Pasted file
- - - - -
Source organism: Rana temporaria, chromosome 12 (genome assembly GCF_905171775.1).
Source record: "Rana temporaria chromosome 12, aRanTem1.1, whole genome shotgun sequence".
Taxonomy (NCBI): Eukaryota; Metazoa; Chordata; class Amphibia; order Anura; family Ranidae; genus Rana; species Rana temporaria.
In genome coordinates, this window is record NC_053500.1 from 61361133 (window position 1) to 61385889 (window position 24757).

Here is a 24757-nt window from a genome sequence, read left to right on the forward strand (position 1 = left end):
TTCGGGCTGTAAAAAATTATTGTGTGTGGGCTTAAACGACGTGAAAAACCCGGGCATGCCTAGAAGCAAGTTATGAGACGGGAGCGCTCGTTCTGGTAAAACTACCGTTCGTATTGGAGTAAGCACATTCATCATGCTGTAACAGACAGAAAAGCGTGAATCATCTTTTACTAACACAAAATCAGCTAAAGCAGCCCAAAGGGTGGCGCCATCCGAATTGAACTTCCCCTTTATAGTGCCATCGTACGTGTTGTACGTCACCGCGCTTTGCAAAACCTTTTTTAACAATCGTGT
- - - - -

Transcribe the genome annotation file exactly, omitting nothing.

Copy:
Source organism: Rana temporaria, chromosome 12 (genome assembly GCF_905171775.1).
Source record: "Rana temporaria chromosome 12, aRanTem1.1, whole genome shotgun sequence".
Taxonomy (NCBI): Eukaryota; Metazoa; Chordata; class Amphibia; order Anura; family Ranidae; genus Rana; species Rana temporaria.
In genome coordinates, this window is record NC_053500.1 from 61361133 (window position 1) to 61385889 (window position 24757).

Here is a 24757-nt window from a genome sequence, read left to right on the forward strand (position 1 = left end):
TTCGGGCTGTAAAAAATTATTGTGTGTGGGCTTAAACGACGTGAAAAACCCGGGCATGCCTAGAAGCAAGTTATGAGACGGGAGCGCTCGTTCTGGTAAAACTACCGTTCGTATTGGAGTAAGCACATTCATCATGCTGTAACAGACAGAAAAGCGTGAATCATCTTTTACTAACACAAAATCAGCTAAAGCAGCCCAAAGGGTGGCGCCATCCGAATTGAACTTCCCCTTTATAGTGCCATCGTACGTGTTGTACGTCACCGCGCTTTGCAAAACCTTTTTTAACAATCGTGT